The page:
Finally, and maybe most important, Kelenic just, well, he literally just isn’t hitting pitches. I know this sounds rudimentary, but the point stands. Kelenic is swinging at the right pitches, but whiffing. In fact, his chase rate is down and his in-zone swing-percentage is up. That said, over the last 16 games, Kelenic’s contact rate on pitches in the zone has dropped from 91 percent to 76 percent on a rolling 15-game average. This, inherently, circles back to what most of us have identified as the prime culprit. The swing…
What Happened to Kelenic’s Swing…?
Since 2018, Kelenic has proven a quite capable hitter. His ~30% K-rate this season is not indicative of the player scouts have fawned over since he was 17 years old. Over the course of 894 minor league at-bats, Kelenic posted a K-rate close to 20 percent. That’s a plenty healthy number. Better still, in 143 at-bats at Triple-A Tacoma this season, he boasts a 15.4 percent K-rate. He’s more than equipped for the job. But as has been incessantly scribed about, Kelenic’s swing as currently constructed is a mess. Really, the swing in no way resembles what we’ve been accustomed to seeing over the years. Give that linked story above a read. ♫♫ It was the best of times ♫♫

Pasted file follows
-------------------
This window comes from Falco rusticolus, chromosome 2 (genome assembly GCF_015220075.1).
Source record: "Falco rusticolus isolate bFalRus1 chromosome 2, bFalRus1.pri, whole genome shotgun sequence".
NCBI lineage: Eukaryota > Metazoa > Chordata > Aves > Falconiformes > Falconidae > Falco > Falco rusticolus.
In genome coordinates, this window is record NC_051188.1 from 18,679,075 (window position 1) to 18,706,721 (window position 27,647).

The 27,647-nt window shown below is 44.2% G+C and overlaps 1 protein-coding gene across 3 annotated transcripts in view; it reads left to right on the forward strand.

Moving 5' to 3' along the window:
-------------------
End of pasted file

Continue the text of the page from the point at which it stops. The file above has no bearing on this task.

Without getting too granular, there’s a lot working against Kelenic right now. The leg kick timing is broken. His hand position and subsequent push and lag in his load is causing trouble. The head drifts off-plane. The hips and shoulders can fly open. The short version? Kelenic has to be absolutely perfect right now to impact the baseball. The margin for error immeasurable.
Let’s get a bit prescriptive, shall we?